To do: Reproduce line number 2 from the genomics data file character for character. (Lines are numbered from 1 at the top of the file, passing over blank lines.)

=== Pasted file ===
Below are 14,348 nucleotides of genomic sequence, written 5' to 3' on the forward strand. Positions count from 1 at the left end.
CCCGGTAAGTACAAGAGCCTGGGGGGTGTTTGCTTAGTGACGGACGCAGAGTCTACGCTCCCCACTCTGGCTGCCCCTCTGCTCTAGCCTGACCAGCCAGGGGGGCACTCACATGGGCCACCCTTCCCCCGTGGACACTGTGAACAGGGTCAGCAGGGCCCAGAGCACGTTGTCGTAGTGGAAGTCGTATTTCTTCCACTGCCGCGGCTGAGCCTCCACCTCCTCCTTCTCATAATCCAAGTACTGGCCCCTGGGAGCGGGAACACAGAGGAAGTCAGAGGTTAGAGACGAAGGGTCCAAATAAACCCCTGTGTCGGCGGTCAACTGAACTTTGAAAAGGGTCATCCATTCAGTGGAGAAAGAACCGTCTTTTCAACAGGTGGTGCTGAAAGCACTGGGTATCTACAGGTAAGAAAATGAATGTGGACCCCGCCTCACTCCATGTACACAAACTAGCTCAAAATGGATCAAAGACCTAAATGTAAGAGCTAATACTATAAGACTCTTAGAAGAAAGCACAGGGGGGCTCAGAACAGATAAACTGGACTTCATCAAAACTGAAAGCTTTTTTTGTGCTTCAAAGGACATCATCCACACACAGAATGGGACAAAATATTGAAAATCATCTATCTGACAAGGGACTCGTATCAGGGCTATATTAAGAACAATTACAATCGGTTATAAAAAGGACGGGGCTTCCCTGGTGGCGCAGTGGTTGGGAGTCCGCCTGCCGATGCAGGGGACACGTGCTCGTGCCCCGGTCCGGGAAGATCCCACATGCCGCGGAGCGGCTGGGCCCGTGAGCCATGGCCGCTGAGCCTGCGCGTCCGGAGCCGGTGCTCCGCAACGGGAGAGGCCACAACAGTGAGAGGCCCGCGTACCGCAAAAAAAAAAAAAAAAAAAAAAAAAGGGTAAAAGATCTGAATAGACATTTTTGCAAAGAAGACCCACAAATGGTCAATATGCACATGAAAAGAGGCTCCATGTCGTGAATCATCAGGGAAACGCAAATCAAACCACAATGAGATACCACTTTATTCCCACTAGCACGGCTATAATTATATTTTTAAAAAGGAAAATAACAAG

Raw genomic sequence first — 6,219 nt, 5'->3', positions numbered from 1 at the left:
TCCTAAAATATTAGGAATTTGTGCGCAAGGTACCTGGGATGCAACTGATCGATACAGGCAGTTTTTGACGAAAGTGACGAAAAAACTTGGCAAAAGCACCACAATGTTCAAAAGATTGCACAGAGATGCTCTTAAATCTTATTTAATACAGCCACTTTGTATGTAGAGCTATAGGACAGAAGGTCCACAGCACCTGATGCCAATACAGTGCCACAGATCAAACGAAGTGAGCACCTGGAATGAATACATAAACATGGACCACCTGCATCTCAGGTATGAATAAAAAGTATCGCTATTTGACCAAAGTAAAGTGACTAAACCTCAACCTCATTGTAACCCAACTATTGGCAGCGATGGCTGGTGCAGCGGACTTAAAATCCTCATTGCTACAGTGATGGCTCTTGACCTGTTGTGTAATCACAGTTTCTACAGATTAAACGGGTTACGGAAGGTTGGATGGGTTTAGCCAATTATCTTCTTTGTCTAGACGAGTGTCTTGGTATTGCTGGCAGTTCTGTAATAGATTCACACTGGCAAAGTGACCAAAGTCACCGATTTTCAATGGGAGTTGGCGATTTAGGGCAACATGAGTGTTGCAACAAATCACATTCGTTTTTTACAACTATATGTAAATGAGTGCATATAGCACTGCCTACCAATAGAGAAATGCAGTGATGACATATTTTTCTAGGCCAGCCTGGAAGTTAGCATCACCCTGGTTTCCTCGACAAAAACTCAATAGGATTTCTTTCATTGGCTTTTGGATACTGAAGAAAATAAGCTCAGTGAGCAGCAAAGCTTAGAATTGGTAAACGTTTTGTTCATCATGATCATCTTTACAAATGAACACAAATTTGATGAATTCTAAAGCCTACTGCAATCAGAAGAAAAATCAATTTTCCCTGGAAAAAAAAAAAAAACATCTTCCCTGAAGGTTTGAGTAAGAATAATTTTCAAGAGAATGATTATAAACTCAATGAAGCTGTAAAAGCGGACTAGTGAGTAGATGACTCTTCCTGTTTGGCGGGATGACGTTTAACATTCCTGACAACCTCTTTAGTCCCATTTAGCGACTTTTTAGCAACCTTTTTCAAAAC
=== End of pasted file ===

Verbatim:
CCCGGTAAGTACAAGAGCCTGGGGGGTGTTTGCTTAGTGACGGACGCAGAGTCTACGCTCCCCACTCTGGCTGCCCCTCTGCTCTAGCCTGACCAGCCAGGGGGGCACTCACATGGGCCACCCTTCCCCCGTGGACACTGTGAACAGGGTCAGCAGGGCCCAGAGCACGTTGTCGTAGTGGAAGTCGTATTTCTTCCACTGCCGCGGCTGAGCCTCCACCTCCTCCTTCTCATAATCCAAGTACTGGCCCCTGGGAGCGGGAACACAGAGGAAGTCAGAGGTTAGAGACGAAGGGTCCAAATAAACCCCTGTGTCGGCGGTCAACTGAACTTTGAAAAGGGTCATCCATTCAGTGGAGAAAGAACCGTCTTTTCAACAGGTGGTGCTGAAAGCACTGGGTATCTACAGGTAAGAAAATGAATGTGGACCCCGCCTCACTCCATGTACACAAACTAGCTCAAAATGGATCAAAGACCTAAATGTAAGAGCTAATACTATAAGACTCTTAGAAGAAAGCACAGGGGGGCTCAGAACAGATAAACTGGACTTCATCAAAACTGAAAGCTTTTTTTGTGCTTCAAAGGACATCATCCACACACAGAATGGGACAAAATATTGAAAATCATCTATCTGACAAGGGACTCGTATCAGGGCTATATTAAGAACAATTACAATCGGTTATAAAAAGGACGGGGCTTCCCTGGTGGCGCAGTGGTTGGGAGTCCGCCTGCCGATGCAGGGGACACGTGCTCGTGCCCCGGTCCGGGAAGATCCCACATGCCGCGGAGCGGCTGGGCCCGTGAGCCATGGCCGCTGAGCCTGCGCGTCCGGAGCCGGTGCTCCGCAACGGGAGAGGCCACAACAGTGAGAGGCCCGCGTACCGCAAAAAAAAAAAAAAAAAAAAAAAAAGGGTAAAAGATCTGAATAGACATTTTTGCAAAGAAGACCCACAAATGGTCAATATGCACATGAAAAGAGGCTCCATGTCGTGAATCATCAGGGAAACGCAAATCAAACCACAATGAGATACCACTTTATTCCCACTAGCACGGCTATAATTATATTTTTAAAAAGGAAAATAACAAG